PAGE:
On “Ryan’s Daughter”


We thought we’d acknowledge St, Patrick’s day by plugging an overlooked film with an Irish setting that’s not The Quiet Man. 

Ryan’s Daughter (1970) was David Lean’s fourth “historical-romantic epic” in 14 years, following The Bridge on the River Kwai (1957), Lawrence of Arabia (1962), and Dr. Zhivago (1965). It was also his penultimate dramatic film, the last being A Passage to India (1984). In between, he’d tried to get a film about the H.M.S. Bounty made; it was eventually shot by Roger Donaldson. 

Still, the 14 year gap following Ryan’s Daughter seems significant, as does the fact that Lean’s previous three epics are screened frequently (thus most movie buffs have seen them), but this one never is. The mystery becomes more curious when we note that the film won two Oscars and was nominated for two more. As we probe into it, we learn that though the film did respectably at the box office, critics were harsh towards it when it came out. Lean was so stung he didn’t start working on his Bounty project until seven years later.

Another mitigating factor may be the fact that the film launched just as The Troubles were starting in Northern Ireland. The film takes place in a village in Dingle in 1916, during a period when the Irish were agitating for Independence and Britain, though in the thick of fighting World War One, had occupying forces in Ireland to maintain law and order. As in all of Lean’s epic’s though, these large political and social forces are like natural disasters, too big to comprehend; the story focuses on the human toll on those being buffeted about. With The Troubles ongoing in 1970 when Ryan’s Daughter was released though  the moment probably needed a film that pushed the political question front and center rather than making it a backdrop. It also could have used some actual Irishmen in the principal roles (rather than English and Americans) and a more sympathetic treatment of Irish village life. Despite these problems (and critics of the time had still others which I’ll address) this is still a David Lean movie, and I feel that it’s one that absolutely stands up and rates a place next to his better known and respected works.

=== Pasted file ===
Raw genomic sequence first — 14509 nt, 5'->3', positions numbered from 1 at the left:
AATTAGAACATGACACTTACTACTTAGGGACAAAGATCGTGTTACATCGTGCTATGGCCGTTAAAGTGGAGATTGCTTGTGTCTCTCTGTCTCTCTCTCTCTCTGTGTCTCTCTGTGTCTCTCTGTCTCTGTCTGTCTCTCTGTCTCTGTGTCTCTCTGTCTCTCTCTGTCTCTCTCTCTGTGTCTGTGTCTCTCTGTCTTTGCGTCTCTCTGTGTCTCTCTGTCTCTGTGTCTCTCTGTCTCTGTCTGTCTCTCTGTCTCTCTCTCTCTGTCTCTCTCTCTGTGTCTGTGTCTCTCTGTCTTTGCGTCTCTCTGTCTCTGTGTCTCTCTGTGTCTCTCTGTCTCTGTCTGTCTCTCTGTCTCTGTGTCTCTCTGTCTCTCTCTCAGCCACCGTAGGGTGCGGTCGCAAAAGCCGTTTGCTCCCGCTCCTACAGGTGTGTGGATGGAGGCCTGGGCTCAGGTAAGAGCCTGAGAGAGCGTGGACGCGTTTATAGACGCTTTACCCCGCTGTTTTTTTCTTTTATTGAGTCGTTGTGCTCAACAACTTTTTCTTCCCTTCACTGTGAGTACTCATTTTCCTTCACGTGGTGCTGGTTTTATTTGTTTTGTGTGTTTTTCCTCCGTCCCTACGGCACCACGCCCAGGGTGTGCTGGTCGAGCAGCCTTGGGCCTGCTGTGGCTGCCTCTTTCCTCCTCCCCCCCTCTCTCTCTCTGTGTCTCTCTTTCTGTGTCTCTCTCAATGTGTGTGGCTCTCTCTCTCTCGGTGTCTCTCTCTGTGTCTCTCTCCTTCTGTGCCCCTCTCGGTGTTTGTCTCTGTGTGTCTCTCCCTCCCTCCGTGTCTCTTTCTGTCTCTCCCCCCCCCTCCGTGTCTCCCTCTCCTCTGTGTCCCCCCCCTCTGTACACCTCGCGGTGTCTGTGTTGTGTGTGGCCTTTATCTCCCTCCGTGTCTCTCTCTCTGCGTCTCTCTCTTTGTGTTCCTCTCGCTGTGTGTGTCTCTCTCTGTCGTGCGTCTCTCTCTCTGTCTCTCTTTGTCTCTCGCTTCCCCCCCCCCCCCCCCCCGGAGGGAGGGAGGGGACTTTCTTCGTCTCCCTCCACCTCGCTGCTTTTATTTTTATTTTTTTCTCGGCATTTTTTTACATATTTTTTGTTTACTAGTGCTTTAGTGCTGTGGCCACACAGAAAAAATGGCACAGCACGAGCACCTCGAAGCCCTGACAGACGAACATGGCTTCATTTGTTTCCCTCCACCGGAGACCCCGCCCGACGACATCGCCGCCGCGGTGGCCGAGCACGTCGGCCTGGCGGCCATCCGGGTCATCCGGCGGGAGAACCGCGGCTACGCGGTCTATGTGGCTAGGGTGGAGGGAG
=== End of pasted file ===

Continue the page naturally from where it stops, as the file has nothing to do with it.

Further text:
The story: “Ryan” (Leo McKern) is the village publican, the richest man in town, and as it happens, a spy for both sides of the Anglo-Irish conflict. His daughter Rosy (Sara Miles) is a dreamer, in love with the local schoolteacher (Robert Mitchum), a man who is twice her age. This is some of Mitchum’s best acting, startlingly good, against type, vulnerable, and in a fairly decent Irish accent no less. Mitchum’s character Shaughnessy is a sensitive provincial intellectual. He’s stirred up a lot of romantic notions in Rosy’s head about Byron and Beethoven and now she wants to marry him. Against his misgivings, he does so. She almost immediately regrets it; he doesn’t have the energy or the temperament to give her much excitement in the bedroom. And then into her lap falls the new English commander of the local base (Christopher Jones, from Wild in the Streets). The two have an affair, which becomes truly complicated when her father blows the whistle on a gun-smuggling operation headed up by a Dublin Republican named Tim O’Leary (Barry Foster, from Frenzy). The village blames Rosy and persecute her for it. She and Shaughnessy must flee the village, for their lives basically. Jones blows himself up with TNT. Other major characters in the film are the village idiot Michael (played by John  Mills, who won an Oscar. My research on him a few weeks ago is what led me to this film) and Trevor Howard as the local ass-kicking, no-nonsense priest.

See any Irish names amongst all those stars? Well, McKern maybe, but even he comes by way of Australia, and is known for doing a kind of cartoon, comical Irishman in an accent that is not his native one.

What are the bleeding selling points then, since you’ve heard all this criticism? One is that the film is gorgeous. Gorgeous, gorgeous, gorgeous. It won the Oscar for Best Cinematography and that was well earned. Ireland never looked more beautiful and that’s one of the reasons I’m comfortable plugging the film today. At its most basic level, look at the beauty of Ireland.